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  1. The introduction of advanced technologies has made driving a more automated activity. However, most vehicles are not designed with cybersecurity considerations and hence, they are susceptible to cyberattacks. When such incidents happen, it is critical for drivers to respond properly. The goal of this study was to observe drivers’ responses to unexpected vehicle cyberattacks while driving in a simulated environment and to gain deeper insights into their perceptions of vehicle cybersecurity. Ten participants completed the experiment and the results showed that they perceived and responded differently to each vehicle cyberattack. Participants correctly identified the cybersecurity issue and took according action when the issue caused a noticeable visual and auditory response. Participants preferred to be clearly informed about what happened and what to do through a combination of visual, tactile, and auditory warnings. The lack of knowledge of vehicle cybersecurity was obvious among participants. 
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  2. null (Ed.)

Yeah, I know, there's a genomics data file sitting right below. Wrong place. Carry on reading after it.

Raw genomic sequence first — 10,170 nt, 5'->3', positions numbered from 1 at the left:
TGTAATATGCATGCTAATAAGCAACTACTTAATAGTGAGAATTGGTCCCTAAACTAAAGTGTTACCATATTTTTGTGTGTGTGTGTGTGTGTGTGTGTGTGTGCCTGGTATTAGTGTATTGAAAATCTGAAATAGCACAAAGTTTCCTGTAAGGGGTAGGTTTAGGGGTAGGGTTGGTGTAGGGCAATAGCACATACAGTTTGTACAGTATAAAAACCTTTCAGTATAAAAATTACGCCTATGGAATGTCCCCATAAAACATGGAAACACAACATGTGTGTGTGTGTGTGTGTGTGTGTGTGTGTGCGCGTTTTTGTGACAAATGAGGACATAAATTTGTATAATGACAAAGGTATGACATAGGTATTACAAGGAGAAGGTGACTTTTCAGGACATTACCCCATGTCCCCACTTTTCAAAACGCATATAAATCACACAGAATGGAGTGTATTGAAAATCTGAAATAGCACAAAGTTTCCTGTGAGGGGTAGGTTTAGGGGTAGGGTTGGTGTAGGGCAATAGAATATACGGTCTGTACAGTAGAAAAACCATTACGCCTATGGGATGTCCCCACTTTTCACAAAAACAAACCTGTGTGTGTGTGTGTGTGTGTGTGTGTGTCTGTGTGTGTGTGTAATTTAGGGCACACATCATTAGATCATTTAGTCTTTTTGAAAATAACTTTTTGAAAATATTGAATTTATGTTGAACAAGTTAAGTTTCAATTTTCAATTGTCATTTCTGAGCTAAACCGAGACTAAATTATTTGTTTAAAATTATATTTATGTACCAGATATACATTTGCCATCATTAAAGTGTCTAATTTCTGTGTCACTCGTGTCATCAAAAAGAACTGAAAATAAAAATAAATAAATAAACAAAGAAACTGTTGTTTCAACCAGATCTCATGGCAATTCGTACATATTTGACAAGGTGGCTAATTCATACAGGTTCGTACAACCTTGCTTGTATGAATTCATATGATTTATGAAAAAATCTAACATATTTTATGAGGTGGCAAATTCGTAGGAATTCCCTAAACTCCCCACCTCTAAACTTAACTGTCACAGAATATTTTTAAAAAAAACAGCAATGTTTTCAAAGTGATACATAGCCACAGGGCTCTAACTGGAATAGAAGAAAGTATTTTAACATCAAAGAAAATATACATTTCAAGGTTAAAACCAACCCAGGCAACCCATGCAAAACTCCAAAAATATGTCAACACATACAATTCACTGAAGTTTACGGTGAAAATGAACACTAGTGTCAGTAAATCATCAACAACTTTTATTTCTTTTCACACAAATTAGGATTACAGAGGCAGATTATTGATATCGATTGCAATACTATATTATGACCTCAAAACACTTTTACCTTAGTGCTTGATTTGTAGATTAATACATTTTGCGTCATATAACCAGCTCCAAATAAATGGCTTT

3. Secure multi-party computation (MPC) allows multiple parties to jointly compute the output of a function while preserving the privacy of any individual party's inputs to that function. As MPC protocols transition from research prototypes to real-world applications, the usability of MPC-enabled applications is increasingly critical to their successful deployment and wide adoption. Our Web-MPC platform, designed with a focus on usability, has been deployed for privacy-preserving data aggregation initiatives with the City of Boston and the Greater Boston Chamber of Commerce. After building and deploying an initial version of this platform, we conducted a heuristic evaluation to identify additional usability improvements and implemented corresponding application enhancements. However, it is difficult to gauge the effectiveness of these changes within the context of real-world deployments using traditional web analytics tools without compromising the security guarantees of the platform. This work consists of two contributions that address this challenge: (1) the Web-MPC platform has been extended with the capability to collect web analytics using existing MPC protocols, and (2) this capability has been leveraged to conduct a usability study comparing the two version of Web-MPC (before and after the heuristic evaluation and associated improvements). While many efforts have focused on ways to enhance the usability of privacy-preserving technologies, this study can serve as a model for using a privacy-preserving data-driven approach in evaluating or enhancing the usability of privacy-preserving websites and applications deployed in real-world scenarios. The data collected in this study yields insights about the interplay between usability and security that can help inform future implementations of applications that employ MPC. 
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